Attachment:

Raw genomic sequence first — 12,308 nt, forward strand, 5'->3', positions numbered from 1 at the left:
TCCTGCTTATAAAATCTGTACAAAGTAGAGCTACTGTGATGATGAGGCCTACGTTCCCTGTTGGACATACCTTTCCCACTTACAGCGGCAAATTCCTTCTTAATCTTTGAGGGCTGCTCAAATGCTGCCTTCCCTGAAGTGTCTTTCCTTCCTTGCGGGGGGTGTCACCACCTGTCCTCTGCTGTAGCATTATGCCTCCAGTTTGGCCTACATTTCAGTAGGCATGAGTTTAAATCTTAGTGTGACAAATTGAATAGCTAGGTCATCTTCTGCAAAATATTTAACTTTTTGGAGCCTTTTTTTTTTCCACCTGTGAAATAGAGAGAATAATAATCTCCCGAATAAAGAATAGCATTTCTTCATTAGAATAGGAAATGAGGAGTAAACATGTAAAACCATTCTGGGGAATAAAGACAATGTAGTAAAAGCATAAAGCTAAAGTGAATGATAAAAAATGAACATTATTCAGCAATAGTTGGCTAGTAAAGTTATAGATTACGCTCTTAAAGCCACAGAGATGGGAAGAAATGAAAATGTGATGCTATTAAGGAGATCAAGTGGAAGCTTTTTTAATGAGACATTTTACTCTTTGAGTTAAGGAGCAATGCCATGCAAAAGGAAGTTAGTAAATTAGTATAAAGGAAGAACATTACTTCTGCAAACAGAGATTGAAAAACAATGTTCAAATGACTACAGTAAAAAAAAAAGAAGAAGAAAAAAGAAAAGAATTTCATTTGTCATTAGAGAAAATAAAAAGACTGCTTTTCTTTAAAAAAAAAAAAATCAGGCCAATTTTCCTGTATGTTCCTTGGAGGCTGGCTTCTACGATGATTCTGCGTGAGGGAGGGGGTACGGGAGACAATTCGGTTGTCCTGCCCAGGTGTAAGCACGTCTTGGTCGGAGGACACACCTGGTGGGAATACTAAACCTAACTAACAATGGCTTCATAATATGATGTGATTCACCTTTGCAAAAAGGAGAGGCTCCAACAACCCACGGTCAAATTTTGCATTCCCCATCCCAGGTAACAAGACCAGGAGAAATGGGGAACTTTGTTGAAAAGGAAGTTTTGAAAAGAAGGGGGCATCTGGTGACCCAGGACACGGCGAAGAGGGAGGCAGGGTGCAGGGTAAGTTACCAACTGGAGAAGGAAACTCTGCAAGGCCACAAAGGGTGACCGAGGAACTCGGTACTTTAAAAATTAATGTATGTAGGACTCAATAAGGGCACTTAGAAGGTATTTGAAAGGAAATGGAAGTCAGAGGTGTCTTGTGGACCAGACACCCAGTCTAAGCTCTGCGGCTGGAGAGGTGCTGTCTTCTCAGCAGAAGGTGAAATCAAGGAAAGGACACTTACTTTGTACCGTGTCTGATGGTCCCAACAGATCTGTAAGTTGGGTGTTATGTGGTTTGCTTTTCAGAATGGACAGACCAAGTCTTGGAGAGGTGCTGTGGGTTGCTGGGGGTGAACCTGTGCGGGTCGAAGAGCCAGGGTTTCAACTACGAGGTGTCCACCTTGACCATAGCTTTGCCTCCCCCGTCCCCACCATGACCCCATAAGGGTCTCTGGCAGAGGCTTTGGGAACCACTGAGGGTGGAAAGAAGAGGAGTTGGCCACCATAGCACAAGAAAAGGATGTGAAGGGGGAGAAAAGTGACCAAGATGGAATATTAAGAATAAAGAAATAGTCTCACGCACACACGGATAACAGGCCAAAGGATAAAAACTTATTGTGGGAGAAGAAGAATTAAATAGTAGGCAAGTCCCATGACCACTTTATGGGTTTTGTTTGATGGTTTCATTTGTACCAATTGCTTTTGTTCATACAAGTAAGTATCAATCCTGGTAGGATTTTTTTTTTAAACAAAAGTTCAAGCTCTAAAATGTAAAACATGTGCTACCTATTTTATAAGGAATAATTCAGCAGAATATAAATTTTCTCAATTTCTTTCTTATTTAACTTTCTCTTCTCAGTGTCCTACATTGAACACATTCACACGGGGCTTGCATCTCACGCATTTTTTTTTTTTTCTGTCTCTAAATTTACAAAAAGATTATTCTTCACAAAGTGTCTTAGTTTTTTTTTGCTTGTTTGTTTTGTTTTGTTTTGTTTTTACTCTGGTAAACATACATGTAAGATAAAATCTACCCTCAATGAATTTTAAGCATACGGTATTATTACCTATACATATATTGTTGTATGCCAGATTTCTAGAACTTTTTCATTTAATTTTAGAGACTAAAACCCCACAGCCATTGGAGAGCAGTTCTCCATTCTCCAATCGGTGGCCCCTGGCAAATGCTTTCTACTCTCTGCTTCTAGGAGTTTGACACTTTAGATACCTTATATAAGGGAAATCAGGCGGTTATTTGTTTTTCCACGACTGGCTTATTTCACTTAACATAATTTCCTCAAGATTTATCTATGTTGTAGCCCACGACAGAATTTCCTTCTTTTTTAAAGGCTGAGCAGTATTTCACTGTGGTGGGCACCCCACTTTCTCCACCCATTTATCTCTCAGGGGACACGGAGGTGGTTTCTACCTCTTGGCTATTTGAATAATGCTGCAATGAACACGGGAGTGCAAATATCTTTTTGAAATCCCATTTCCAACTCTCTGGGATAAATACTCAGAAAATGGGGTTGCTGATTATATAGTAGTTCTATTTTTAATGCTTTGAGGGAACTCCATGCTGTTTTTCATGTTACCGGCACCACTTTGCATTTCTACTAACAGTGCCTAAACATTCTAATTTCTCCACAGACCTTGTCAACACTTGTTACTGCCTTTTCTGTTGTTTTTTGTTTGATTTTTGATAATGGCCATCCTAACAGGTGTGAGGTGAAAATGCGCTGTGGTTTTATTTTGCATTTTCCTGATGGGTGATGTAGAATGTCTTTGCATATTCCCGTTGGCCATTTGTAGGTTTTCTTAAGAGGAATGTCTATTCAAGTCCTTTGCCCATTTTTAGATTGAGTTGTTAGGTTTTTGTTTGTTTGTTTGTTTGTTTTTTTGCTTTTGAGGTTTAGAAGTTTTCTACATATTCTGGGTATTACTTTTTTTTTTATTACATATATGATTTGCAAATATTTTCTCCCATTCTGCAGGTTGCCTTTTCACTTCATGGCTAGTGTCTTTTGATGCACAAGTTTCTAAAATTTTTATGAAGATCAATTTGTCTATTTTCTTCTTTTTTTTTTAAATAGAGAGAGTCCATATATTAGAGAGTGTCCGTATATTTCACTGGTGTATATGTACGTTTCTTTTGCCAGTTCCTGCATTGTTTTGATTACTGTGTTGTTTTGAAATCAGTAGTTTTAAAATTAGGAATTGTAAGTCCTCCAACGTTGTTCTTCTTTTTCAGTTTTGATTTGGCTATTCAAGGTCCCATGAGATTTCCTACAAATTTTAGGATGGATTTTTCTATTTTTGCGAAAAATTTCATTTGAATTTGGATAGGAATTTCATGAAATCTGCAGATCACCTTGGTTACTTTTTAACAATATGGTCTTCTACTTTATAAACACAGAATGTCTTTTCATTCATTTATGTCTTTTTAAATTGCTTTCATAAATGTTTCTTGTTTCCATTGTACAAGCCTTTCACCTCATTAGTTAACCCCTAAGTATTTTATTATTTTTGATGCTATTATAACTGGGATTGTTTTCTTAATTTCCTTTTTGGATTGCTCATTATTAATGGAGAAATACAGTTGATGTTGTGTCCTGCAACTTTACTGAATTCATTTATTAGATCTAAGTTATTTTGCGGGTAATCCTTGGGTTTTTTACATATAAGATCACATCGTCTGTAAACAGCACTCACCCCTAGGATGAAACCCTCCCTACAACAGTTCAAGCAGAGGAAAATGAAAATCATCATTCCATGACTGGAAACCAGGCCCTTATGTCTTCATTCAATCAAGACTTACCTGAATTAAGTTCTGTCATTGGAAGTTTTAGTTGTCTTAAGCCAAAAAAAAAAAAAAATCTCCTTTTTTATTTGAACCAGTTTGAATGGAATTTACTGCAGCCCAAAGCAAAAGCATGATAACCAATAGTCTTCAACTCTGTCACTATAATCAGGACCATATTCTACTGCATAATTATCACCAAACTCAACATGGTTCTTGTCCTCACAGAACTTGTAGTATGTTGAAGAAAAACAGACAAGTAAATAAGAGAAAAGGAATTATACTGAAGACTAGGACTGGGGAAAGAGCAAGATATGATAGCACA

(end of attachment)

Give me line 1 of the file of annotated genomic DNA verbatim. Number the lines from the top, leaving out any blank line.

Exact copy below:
Raw genomic sequence first — 12,308 nt, forward strand, 5'->3', positions numbered from 1 at the left: